Potential, on the other hand, is about what the individual can do in the future and predicting this purely based on past behaviours would neither be valid nor inclusive. As mentioned previously, the formula for measuring potential includes motivation, personal characteristics and aspirations, in addition to capability based on past performance.
Why do we need to measure potential?
According to Bauer (2011), half of all senior external hires in corporations fail within the first 18 months. This is primarily due to high emphasis on an individual’s past experience and the lack of a holistic multi-trait, multi-method assessment approach that looks not only at the end results an individual achieves themselves, but also ‘how’ they get things done.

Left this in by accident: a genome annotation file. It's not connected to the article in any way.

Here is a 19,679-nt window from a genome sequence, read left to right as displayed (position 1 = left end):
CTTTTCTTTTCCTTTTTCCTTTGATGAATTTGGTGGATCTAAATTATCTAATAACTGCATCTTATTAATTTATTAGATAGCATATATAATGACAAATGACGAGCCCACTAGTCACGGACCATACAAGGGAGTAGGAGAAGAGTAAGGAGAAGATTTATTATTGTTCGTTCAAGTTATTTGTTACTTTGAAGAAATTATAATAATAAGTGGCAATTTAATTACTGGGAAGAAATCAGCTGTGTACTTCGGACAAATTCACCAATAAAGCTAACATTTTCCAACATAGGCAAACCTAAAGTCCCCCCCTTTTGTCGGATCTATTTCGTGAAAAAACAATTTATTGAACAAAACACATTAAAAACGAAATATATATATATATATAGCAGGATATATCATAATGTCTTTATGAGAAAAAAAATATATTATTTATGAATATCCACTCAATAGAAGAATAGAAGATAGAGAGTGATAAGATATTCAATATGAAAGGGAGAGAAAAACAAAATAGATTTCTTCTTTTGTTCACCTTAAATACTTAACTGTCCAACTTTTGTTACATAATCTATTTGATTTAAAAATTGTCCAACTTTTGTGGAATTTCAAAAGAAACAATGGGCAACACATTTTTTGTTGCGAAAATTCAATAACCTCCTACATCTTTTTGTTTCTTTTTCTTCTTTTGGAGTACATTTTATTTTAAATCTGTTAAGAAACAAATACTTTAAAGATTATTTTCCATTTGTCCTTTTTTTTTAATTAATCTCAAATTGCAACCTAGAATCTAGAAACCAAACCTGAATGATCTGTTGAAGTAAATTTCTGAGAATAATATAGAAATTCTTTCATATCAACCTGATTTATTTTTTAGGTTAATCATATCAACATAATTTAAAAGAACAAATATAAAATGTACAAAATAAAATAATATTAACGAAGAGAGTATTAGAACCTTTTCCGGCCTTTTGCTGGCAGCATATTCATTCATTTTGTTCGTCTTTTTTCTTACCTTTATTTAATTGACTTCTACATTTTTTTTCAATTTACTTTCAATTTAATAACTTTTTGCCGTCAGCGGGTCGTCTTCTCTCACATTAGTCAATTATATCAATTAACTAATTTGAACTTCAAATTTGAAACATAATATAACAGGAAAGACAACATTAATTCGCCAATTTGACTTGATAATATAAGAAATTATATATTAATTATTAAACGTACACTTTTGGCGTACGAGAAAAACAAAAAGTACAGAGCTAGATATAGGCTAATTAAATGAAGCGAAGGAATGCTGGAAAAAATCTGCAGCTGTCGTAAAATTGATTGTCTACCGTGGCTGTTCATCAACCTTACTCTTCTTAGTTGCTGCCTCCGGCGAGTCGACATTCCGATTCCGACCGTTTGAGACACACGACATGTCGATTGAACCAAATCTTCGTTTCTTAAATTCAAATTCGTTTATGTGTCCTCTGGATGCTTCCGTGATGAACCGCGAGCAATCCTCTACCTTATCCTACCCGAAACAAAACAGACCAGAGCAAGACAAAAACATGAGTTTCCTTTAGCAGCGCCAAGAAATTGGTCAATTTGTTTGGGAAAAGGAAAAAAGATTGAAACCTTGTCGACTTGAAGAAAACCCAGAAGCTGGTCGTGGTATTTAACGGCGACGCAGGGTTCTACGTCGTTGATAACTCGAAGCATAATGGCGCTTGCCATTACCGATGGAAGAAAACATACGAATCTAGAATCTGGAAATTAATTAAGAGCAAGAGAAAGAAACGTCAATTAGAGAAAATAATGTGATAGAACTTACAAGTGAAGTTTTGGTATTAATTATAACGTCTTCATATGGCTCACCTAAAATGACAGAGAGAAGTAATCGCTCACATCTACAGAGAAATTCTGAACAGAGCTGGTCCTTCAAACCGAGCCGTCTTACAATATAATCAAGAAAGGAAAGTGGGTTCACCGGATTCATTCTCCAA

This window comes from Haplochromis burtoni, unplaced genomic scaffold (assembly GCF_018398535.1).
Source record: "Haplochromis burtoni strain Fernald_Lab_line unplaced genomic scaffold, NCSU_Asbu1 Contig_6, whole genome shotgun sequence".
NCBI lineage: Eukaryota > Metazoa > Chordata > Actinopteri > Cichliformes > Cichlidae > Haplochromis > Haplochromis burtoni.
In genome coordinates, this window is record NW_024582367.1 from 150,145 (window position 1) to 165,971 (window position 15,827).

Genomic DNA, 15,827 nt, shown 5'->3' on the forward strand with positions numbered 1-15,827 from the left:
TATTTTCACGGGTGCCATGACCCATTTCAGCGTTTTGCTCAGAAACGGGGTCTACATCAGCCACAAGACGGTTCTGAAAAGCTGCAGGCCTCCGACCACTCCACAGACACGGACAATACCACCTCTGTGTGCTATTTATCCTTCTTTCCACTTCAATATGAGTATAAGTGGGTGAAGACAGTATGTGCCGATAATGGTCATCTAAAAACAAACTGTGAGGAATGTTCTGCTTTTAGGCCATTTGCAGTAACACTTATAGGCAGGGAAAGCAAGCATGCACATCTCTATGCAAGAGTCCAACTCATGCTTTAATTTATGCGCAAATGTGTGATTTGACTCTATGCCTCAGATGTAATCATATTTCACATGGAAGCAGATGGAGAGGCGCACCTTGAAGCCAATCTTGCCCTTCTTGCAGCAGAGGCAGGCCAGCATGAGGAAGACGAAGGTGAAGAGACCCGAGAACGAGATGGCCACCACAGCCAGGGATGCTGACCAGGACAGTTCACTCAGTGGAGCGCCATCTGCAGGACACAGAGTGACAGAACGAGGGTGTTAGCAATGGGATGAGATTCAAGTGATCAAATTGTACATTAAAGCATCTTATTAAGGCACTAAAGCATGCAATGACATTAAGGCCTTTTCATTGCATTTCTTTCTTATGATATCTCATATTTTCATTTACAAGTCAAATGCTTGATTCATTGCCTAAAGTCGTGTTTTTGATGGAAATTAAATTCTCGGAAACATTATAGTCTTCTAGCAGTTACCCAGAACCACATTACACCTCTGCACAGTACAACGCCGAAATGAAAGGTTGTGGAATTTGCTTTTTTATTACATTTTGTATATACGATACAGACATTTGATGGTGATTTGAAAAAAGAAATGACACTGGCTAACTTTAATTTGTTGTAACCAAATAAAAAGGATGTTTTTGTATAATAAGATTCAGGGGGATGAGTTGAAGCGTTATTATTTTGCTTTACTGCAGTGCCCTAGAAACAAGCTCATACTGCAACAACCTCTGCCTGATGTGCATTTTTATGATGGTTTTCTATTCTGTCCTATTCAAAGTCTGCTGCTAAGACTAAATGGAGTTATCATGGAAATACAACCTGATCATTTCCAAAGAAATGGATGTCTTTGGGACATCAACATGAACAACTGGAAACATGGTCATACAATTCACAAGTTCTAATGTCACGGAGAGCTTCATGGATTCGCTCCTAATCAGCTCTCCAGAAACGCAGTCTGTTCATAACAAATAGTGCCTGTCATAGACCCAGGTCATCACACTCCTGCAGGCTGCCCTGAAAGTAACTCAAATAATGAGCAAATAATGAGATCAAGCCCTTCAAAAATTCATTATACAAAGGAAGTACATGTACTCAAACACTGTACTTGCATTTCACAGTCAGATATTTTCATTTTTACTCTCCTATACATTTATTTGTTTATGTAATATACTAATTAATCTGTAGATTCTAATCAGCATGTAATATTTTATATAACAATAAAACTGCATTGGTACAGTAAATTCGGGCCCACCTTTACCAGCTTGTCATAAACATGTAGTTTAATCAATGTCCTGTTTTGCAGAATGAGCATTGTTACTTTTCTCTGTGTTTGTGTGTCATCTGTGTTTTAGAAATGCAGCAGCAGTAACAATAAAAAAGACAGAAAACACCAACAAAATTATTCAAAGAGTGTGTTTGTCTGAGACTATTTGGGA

Measurement of potential demonstrates how different aspects of an individual come together to independently and collectively contribute to long-term success in a proposed role. Similarly, potential also considers the ability to adapt and strive in a particular company, whilst maintaining a certain level of learning agility, which has been shown to be a better predictor of high potential than even job performance (Dries, Vantilborgh & Pepermans, 2012).
The Propel Potential Model
Integrating the findings of contemporary institutional and academic studies, as well as Propel’s own research into high potential across a wide range of organisations and industries, the Propel Potential Model organises the qualities that underpin potential into three distinct categories:
Capability consists of the cognitive ability and behavioural skillset to learn, develop and perform in roles of increased complexity and responsibility.